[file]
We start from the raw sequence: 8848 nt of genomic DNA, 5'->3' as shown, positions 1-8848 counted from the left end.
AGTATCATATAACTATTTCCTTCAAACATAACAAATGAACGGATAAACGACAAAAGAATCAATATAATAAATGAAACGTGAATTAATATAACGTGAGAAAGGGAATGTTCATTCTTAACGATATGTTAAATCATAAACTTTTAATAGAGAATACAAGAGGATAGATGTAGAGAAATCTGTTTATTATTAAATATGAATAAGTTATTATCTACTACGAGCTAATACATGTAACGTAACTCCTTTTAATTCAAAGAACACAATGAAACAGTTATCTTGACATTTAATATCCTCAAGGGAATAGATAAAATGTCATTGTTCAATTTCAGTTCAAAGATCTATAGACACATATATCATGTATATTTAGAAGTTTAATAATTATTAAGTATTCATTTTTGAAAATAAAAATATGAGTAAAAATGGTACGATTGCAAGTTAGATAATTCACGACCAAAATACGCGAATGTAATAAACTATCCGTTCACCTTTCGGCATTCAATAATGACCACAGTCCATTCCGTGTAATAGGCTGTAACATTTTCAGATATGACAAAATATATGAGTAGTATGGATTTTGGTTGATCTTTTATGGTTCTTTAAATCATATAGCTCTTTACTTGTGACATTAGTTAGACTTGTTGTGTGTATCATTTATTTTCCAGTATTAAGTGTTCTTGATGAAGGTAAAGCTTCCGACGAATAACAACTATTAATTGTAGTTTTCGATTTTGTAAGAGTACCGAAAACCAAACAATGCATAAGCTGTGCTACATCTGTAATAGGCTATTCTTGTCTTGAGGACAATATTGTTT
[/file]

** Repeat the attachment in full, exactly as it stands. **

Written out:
We start from the raw sequence: 8848 nt of genomic DNA, 5'->3' as shown, positions 1-8848 counted from the left end.
AGTATCATATAACTATTTCCTTCAAACATAACAAATGAACGGATAAACGACAAAAGAATCAATATAATAAATGAAACGTGAATTAATATAACGTGAGAAAGGGAATGTTCATTCTTAACGATATGTTAAATCATAAACTTTTAATAGAGAATACAAGAGGATAGATGTAGAGAAATCTGTTTATTATTAAATATGAATAAGTTATTATCTACTACGAGCTAATACATGTAACGTAACTCCTTTTAATTCAAAGAACACAATGAAACAGTTATCTTGACATTTAATATCCTCAAGGGAATAGATAAAATGTCATTGTTCAATTTCAGTTCAAAGATCTATAGACACATATATCATGTATATTTAGAAGTTTAATAATTATTAAGTATTCATTTTTGAAAATAAAAATATGAGTAAAAATGGTACGATTGCAAGTTAGATAATTCACGACCAAAATACGCGAATGTAATAAACTATCCGTTCACCTTTCGGCATTCAATAATGACCACAGTCCATTCCGTGTAATAGGCTGTAACATTTTCAGATATGACAAAATATATGAGTAGTATGGATTTTGGTTGATCTTTTATGGTTCTTTAAATCATATAGCTCTTTACTTGTGACATTAGTTAGACTTGTTGTGTGTATCATTTATTTTCCAGTATTAAGTGTTCTTGATGAAGGTAAAGCTTCCGACGAATAACAACTATTAATTGTAGTTTTCGATTTTGTAAGAGTACCGAAAACCAAACAATGCATAAGCTGTGCTACATCTGTAATAGGCTATTCTTGTCTTGAGGACAATATTGTTT